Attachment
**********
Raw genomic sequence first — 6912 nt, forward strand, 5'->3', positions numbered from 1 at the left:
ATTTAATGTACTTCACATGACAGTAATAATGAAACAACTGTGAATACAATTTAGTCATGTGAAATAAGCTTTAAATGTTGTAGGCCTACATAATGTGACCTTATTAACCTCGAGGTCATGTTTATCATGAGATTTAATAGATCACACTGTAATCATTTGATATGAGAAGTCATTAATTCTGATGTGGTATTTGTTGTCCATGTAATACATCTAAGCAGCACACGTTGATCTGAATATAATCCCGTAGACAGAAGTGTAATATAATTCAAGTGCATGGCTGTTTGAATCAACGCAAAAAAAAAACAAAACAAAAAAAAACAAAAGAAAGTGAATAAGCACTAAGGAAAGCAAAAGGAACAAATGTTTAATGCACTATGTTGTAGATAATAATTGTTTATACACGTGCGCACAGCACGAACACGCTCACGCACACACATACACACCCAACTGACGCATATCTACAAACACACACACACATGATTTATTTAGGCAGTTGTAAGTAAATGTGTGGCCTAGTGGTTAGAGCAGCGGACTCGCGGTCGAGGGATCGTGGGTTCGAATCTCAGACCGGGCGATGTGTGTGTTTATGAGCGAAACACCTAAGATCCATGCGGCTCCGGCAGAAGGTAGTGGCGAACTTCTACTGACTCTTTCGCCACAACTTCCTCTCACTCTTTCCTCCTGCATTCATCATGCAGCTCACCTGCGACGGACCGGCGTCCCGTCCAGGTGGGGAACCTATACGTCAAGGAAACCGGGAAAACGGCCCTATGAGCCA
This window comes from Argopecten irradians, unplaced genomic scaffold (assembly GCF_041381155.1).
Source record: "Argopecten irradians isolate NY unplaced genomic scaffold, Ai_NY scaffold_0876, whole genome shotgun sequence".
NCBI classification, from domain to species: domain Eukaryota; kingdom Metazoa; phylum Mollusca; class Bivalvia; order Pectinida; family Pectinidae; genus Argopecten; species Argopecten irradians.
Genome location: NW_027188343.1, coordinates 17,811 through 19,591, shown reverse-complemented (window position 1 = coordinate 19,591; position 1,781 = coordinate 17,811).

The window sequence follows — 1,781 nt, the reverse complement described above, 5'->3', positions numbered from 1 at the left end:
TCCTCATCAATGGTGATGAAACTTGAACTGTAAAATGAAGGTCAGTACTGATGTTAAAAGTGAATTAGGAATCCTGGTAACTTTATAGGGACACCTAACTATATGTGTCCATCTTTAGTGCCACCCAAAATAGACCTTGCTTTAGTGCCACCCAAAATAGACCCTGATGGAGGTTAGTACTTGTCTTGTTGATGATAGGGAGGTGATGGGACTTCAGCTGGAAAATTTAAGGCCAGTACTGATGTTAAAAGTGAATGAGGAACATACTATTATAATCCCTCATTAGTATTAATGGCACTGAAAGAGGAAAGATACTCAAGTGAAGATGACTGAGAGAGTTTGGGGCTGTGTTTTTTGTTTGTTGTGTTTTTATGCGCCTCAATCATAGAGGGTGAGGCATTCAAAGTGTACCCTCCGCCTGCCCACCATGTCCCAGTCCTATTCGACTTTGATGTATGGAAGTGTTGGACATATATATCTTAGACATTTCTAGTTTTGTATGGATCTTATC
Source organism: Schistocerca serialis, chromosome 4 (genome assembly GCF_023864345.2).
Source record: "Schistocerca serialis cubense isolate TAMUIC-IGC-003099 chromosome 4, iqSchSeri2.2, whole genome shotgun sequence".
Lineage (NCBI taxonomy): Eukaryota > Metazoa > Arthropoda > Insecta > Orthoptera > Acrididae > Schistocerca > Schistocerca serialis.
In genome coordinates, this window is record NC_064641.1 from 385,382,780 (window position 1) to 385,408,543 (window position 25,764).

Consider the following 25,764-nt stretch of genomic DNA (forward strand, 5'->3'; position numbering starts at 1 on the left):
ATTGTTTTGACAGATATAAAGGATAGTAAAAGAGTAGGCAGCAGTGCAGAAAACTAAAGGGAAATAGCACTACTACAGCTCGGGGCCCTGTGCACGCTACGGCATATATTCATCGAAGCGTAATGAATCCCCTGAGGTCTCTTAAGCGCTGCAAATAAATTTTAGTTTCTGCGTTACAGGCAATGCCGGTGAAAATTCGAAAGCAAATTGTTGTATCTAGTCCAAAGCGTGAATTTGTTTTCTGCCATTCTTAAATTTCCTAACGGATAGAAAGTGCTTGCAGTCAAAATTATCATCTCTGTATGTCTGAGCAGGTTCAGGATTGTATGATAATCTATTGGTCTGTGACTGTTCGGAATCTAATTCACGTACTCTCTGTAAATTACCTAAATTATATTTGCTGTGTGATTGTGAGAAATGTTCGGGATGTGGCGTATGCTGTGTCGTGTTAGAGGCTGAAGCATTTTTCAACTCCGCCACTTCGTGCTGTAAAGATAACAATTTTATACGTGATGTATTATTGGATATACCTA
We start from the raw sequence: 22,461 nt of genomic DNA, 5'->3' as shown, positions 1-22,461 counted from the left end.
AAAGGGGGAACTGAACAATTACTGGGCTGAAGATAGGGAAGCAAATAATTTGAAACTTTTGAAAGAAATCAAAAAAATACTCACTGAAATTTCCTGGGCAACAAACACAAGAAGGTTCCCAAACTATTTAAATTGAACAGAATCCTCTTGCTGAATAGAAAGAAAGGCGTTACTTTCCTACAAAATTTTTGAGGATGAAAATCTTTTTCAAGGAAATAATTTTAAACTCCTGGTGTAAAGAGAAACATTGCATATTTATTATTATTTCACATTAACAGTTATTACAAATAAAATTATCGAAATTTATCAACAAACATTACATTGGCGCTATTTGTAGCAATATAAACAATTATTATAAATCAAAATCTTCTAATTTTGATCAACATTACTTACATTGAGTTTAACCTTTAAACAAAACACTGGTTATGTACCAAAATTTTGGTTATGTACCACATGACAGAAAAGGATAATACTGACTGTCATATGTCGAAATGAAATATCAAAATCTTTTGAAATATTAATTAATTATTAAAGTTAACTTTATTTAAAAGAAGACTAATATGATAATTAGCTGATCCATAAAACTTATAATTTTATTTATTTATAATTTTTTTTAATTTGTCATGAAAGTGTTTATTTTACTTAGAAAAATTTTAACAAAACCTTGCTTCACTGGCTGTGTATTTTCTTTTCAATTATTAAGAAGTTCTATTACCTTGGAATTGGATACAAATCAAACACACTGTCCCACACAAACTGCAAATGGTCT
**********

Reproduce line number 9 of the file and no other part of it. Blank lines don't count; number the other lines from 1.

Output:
Source organism: Schistocerca serialis, chromosome 4 (genome assembly GCF_023864345.2).